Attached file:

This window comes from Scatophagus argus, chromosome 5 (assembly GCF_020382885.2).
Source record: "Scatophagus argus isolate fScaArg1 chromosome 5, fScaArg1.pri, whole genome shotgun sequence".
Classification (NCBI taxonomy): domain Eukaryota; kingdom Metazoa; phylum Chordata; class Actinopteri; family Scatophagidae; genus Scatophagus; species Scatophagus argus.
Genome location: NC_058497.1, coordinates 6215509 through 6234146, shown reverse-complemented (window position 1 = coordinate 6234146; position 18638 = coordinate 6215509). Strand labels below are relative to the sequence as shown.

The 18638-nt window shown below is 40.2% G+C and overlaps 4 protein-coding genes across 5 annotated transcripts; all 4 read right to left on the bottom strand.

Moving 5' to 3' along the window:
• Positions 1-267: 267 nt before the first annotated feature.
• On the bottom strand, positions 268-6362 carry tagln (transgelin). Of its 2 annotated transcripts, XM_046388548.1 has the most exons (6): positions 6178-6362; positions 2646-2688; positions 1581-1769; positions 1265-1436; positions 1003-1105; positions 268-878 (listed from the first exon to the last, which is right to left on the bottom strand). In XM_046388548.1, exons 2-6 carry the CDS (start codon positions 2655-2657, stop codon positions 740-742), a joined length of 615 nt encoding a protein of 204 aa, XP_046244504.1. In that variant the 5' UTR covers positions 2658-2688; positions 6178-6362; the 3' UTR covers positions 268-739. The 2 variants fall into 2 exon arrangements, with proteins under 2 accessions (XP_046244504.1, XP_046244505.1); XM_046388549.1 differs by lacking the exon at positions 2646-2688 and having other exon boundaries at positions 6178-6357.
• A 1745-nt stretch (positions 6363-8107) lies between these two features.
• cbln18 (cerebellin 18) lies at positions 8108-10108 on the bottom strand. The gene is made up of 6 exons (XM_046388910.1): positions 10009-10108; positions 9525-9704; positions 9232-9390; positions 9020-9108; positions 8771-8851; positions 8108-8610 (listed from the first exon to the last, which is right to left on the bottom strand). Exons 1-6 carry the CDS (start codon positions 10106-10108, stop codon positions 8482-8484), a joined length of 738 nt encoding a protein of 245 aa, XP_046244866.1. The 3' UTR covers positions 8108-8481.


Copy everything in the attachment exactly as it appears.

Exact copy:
This window comes from Scatophagus argus, chromosome 5 (assembly GCF_020382885.2).
Source record: "Scatophagus argus isolate fScaArg1 chromosome 5, fScaArg1.pri, whole genome shotgun sequence".
Classification (NCBI taxonomy): domain Eukaryota; kingdom Metazoa; phylum Chordata; class Actinopteri; family Scatophagidae; genus Scatophagus; species Scatophagus argus.
Genome location: NC_058497.1, coordinates 6215509 through 6234146, shown reverse-complemented (window position 1 = coordinate 6234146; position 18638 = coordinate 6215509). Strand labels below are relative to the sequence as shown.

The 18638-nt window shown below is 40.2% G+C and overlaps 4 protein-coding genes across 5 annotated transcripts; all 4 read right to left on the bottom strand.

Moving 5' to 3' along the window:
• Positions 1-267: 267 nt before the first annotated feature.
• On the bottom strand, positions 268-6362 carry tagln (transgelin). Of its 2 annotated transcripts, XM_046388548.1 has the most exons (6): positions 6178-6362; positions 2646-2688; positions 1581-1769; positions 1265-1436; positions 1003-1105; positions 268-878 (listed from the first exon to the last, which is right to left on the bottom strand). In XM_046388548.1, exons 2-6 carry the CDS (start codon positions 2655-2657, stop codon positions 740-742), a joined length of 615 nt encoding a protein of 204 aa, XP_046244504.1. In that variant the 5' UTR covers positions 2658-2688; positions 6178-6362; the 3' UTR covers positions 268-739. The 2 variants fall into 2 exon arrangements, with proteins under 2 accessions (XP_046244504.1, XP_046244505.1); XM_046388549.1 differs by lacking the exon at positions 2646-2688 and having other exon boundaries at positions 6178-6357.
• A 1745-nt stretch (positions 6363-8107) lies between these two features.
• cbln18 (cerebellin 18) lies at positions 8108-10108 on the bottom strand. The gene is made up of 6 exons (XM_046388910.1): positions 10009-10108; positions 9525-9704; positions 9232-9390; positions 9020-9108; positions 8771-8851; positions 8108-8610 (listed from the first exon to the last, which is right to left on the bottom strand). Exons 1-6 carry the CDS (start codon positions 10106-10108, stop codon positions 8482-8484), a joined length of 738 nt encoding a protein of 245 aa, XP_046244866.1. The 3' UTR covers positions 8108-8481.